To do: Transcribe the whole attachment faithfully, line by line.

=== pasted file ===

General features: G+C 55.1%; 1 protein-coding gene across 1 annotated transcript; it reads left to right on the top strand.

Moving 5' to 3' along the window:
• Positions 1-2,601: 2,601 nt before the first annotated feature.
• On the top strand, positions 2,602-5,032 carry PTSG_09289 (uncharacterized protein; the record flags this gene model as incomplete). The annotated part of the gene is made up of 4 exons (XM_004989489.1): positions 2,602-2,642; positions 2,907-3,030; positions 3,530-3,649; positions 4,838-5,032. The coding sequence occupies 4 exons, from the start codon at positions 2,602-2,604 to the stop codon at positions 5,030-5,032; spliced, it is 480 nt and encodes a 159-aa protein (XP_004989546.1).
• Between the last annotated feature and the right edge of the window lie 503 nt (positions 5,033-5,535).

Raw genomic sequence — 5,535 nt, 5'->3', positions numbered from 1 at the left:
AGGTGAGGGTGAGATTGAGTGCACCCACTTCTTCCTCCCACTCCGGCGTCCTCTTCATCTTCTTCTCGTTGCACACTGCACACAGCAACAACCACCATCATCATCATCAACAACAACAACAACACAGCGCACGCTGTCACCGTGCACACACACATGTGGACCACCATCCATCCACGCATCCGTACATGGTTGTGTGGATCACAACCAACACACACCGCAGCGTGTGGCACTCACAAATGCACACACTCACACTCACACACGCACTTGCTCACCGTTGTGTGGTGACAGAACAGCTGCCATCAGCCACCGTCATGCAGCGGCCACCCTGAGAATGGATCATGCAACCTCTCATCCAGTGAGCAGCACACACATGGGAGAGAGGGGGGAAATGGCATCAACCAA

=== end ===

General features: G+C 55.1%; 1 protein-coding gene across 1 annotated transcript; it reads left to right on the top strand.

Moving 5' to 3' along the window:
• Positions 1-2,601: 2,601 nt before the first annotated feature.
• On the top strand, positions 2,602-5,032 carry PTSG_09289 (uncharacterized protein; the record flags this gene model as incomplete). The annotated part of the gene is made up of 4 exons (XM_004989489.1): positions 2,602-2,642; positions 2,907-3,030; positions 3,530-3,649; positions 4,838-5,032. The coding sequence occupies 4 exons, from the start codon at positions 2,602-2,604 to the stop codon at positions 5,030-5,032; spliced, it is 480 nt and encodes a 159-aa protein (XP_004989546.1).
• Between the last annotated feature and the right edge of the window lie 503 nt (positions 5,033-5,535).

Raw genomic sequence — 5,535 nt, 5'->3', positions numbered from 1 at the left:
AGGTGAGGGTGAGATTGAGTGCACCCACTTCTTCCTCCCACTCCGGCGTCCTCTTCATCTTCTTCTCGTTGCACACTGCACACAGCAACAACCACCATCATCATCATCAACAACAACAACAACACAGCGCACGCTGTCACCGTGCACACACACATGTGGACCACCATCCATCCACGCATCCGTACATGGTTGTGTGGATCACAACCAACACACACCGCAGCGTGTGGCACTCACAAATGCACACACTCACACTCACACACGCACTTGCTCACCGTTGTGTGGTGACAGAACAGCTGCCATCAGCCACCGTCATGCAGCGGCCACCCTGAGAATGGATCATGCAACCTCTCATCCAGTGAGCAGCACACACATGGGAGAGAGGGGGGAAATGGCATCAACCAA